Michael Hackard: Now, getting back in, it’s really a changed world, because whether you’re in Florida or New York or California, the use of trust, irrevocable trust and revocable trust, or living trust, is widespread, and 40 years ago, it wasn’t that way at all. Of course, now, elder financial abuse is widespread in our … We live longer, and we have different diseases when we live longer, so things have changed.

Steve Pomeranz: Yeah. Yeah, so what was once something that would end a person’s life has now turned into a chronic illness that’s manageable, and people are living a lot longer, but then there are issues of cognitive impairment, and physical impairment, and things that now come in that we all are familiar with as we live longer.

If I’m a sibling, and just for the moment, forget this idea that I’ve got another sibling living in the house, what are some of the signs that I should look for, because I’m kind of busy with my own world, and I’m assuming I’m hiring a professional, and they’re telling me everything is fine. What are some of the telltale signs I need to look for?

Michael Hackard: Well, telltale signs that include liabilities and unpaid bills.

Steve Pomeranz: Okay.

Michael Hackard: That means somebody’s taking some money. Sometimes you’ll see transfers of social security or VA accounts. Sometimes, that’s absolutely necessary and important, but other times, it’s just a way to obstruct any kind of transparency into the senior’s life. And suspicious withdrawals. Vanishing assets. You go in the house, and, “Hey, where’s the silver set,” or “Where is this or that?” Those are some of the things that become obvious, and secrecy with regard to estate documents. Sometimes a child … I’ve seen it many times, where a child says, “Oh, don’t worry about it, brother and sister. It’s all under control. I’ve got it under control.” Well, if it’s under control, let’s share those documents, and know what’s going on.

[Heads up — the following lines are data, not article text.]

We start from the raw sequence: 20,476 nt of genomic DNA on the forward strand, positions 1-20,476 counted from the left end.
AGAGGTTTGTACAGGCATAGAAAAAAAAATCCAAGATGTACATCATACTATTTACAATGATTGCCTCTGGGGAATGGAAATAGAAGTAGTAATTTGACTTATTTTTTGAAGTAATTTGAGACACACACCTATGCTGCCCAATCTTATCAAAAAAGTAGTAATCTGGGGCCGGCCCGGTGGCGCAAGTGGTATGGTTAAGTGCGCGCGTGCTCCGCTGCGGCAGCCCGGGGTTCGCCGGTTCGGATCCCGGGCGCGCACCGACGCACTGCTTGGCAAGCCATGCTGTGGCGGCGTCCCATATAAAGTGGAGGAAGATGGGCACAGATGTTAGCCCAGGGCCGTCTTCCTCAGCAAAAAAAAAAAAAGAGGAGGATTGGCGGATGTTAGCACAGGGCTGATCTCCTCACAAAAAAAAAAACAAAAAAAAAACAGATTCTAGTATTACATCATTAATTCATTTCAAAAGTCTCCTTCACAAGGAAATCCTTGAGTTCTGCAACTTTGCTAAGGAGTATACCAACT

Steve Pomeranz: Yeah. Yeah, with my stepfather, years ago, we had a caretaker, and we found that there were calls to the Bahamas on his phone, and I think it was Haiti at the time, and obviously, he was not making those kinds of calls, so that was a quick sign for us, an easy one to say, “Hey, it’s obvious who made these calls,” and we were able to get rid of her. But, I guess, even just little things like that, you need to watch out for. When do you get an attorney involved? At what point do you, when I guess you see some kind of crime being committed, do you call the police? What are your first steps there?

Michael Hackard: Well, I think it does make sense to get an experienced attorney, someone knowledgeable in the area, when you start seeing those signs, when you suspect things that are going on, and I can think of things over the years, such as people that are going to the local Safeway or other store, and are supposed to just be buying food, and you see $400 for a grocery bill, which is, what’s happening is the caretaker or somebody’s taking out an additional $300 in cash. Or you see suspicious bank accounts, those kind of things. I think you do bring in lawyers, experienced lawyers.

The other thing is, many times people call adult protective services. We have them throughout the country, and I think they’re very important, but you do get mixed reviews on them.